A group of men pose in front of the Old Colony House in Newport, around 1880. Image courtesy of the Providence Public Library.
The scene in 2017:
The Providence Public Library’s information on this photo does not provide any context for the first photo, aside from the title of “Governor’s Carriage Newport” and the approximate date of 1880. It does not seem clear, for example, why this carefully-posed photo would include the governor’s carriage yet not the governor himself, but it was taken in front of the Colony House, which at the time functioned as one of Rhode Island’s two state houses, with the other being located in Providence.
As mentioned in an earlier post, the Colony House was built in 1741, and was the work of Newport architect Richard Munday. The exterior was heavily influenced by the work of Christoper Wren, and the interior featured an open hall on the first floor and legislative chambers on the upper floor. For many years, Rhode Island did not have a fixed capital city, with the legislature instead holding sessions on a rotating basis in each of the state’s five county seats. When in Newport, the legislature met here in this building, and continued doing so even after 1854, when the rotation was reduced to just Providence and Newport.
This unusual arrangement continued throughout the 19th century, and the building was still in use by the state government when the first photo was taken around 1880. The practice of alternating legislative sessions finally ended in 1900, though, and Providence became the state’s sole capital city. For the next 26 years, though, the building was used as the courthouse for Newport County, until the current county courthouse was completed in 1926. Located directly to the right of the Colony House, the new courthouse was built with a Colonial Revival style that bears strong resemblance to its predecessor, and the two buildings still stand side-by-side at the eastern end of Washington Square.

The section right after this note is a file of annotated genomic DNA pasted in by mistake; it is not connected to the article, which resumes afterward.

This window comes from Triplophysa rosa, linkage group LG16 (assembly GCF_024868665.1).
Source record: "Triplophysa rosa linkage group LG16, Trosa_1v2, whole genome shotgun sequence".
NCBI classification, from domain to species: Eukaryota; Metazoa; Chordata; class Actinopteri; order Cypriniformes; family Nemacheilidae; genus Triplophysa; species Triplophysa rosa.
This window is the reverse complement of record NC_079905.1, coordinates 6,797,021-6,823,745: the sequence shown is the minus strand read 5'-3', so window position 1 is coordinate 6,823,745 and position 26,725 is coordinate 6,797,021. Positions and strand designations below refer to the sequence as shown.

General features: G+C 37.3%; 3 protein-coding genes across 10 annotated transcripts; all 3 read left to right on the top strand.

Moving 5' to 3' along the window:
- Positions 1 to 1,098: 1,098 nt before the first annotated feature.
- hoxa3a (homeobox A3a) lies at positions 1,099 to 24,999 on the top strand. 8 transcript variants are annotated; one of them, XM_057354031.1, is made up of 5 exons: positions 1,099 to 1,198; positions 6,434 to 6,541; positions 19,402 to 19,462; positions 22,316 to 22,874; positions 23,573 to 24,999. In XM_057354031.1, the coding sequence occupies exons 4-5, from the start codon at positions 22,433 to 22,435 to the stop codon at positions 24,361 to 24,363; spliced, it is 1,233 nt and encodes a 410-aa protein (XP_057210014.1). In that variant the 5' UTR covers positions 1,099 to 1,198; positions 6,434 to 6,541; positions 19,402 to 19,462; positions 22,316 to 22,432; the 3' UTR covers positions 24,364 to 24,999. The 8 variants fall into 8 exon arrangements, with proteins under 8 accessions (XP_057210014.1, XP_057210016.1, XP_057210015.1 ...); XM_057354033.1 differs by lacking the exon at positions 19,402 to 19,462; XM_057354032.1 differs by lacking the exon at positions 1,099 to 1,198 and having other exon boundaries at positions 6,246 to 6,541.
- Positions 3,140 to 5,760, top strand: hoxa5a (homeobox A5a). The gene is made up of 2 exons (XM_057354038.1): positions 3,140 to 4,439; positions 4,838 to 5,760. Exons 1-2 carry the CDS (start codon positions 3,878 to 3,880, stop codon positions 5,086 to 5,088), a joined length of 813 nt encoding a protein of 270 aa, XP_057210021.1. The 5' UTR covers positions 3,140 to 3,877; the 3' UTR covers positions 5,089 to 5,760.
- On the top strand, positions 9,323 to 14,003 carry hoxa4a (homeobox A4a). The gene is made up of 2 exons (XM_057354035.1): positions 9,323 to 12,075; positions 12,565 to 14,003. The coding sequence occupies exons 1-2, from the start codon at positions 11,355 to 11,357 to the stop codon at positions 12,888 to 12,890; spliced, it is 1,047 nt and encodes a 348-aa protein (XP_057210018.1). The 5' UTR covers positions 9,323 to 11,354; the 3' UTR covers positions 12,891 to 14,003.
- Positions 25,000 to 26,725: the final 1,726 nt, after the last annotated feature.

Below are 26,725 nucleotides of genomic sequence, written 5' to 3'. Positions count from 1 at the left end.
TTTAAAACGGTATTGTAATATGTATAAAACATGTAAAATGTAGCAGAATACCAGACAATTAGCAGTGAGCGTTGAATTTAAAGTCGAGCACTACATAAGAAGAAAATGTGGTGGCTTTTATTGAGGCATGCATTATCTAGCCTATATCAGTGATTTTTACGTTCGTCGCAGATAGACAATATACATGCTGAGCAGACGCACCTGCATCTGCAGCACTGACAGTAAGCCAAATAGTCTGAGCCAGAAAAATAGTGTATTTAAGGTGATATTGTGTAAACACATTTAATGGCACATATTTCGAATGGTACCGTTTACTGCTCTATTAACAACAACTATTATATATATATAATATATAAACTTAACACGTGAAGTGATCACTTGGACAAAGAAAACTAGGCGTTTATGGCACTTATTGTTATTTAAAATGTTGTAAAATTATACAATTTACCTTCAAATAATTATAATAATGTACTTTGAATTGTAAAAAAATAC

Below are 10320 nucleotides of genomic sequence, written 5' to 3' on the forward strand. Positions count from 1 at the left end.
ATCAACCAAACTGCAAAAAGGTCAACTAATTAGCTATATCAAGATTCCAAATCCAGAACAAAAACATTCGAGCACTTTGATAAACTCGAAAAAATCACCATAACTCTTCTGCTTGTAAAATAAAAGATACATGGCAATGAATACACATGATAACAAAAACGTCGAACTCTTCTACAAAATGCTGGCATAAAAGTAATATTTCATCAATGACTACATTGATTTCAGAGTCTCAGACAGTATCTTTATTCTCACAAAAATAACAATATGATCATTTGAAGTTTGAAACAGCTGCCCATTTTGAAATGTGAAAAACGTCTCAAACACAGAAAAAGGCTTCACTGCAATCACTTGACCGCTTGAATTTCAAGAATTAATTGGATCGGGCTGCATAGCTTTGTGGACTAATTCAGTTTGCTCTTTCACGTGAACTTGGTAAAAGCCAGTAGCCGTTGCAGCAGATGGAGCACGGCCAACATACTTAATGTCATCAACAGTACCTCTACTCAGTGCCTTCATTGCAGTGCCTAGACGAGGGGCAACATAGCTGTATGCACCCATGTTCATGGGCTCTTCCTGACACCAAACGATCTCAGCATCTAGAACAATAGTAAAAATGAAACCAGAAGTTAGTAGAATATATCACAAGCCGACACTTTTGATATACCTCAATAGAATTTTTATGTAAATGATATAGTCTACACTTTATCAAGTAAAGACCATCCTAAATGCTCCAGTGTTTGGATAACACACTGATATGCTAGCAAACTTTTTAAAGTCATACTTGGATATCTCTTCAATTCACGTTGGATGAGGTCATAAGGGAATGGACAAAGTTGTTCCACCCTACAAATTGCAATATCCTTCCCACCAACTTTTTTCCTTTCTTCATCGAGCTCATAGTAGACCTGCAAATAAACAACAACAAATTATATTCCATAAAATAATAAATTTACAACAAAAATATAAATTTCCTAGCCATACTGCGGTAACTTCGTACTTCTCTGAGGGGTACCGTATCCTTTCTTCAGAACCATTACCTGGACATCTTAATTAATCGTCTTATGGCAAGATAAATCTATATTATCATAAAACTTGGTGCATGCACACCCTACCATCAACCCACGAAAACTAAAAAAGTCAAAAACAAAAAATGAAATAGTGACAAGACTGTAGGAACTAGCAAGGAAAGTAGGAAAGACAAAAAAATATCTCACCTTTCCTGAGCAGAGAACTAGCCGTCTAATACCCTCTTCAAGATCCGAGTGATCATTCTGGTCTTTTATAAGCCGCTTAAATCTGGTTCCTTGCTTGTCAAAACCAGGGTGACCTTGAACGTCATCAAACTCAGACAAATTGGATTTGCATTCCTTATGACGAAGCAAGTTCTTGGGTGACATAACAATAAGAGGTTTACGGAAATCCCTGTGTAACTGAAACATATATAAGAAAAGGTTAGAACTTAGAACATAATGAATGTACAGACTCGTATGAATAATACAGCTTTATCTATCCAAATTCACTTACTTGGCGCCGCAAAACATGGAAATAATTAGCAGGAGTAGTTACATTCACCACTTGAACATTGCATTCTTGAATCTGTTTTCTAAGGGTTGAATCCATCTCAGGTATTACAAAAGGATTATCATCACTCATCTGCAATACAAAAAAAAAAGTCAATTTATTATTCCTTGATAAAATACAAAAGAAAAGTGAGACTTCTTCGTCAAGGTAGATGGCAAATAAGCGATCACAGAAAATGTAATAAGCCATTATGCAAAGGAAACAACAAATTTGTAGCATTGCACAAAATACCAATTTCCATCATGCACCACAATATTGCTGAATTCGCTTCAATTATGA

Although no longer used as either a state house or as a county courthouse, the building is still owned by the state, and has been a part of several important events over the years. In 1957, President Eisenhower – who spent several summers here in Newport while serving as president – gave a short speech from the front steps here, and 40 years later both the exterior and interior of the building were used for scenes in the 1997 film Amsted, which was set in 1840s New Haven but filmed here in Newport because of the city’s well-preserved historic downtown.
Today, the Colony House is considered a landmark of Georgian-style architecture, and it is one of the best-preserved public buildings of its era in America. The building was already around 140 years old when the first photo was taken, and nearly 140 years have elapsed since then, but there is essentially no difference in its appearance between the two photos. In recognition of this, it was designated as a National Historic Landmark in 1960, and the building is currently operated as a museum by the Newport Historical Society.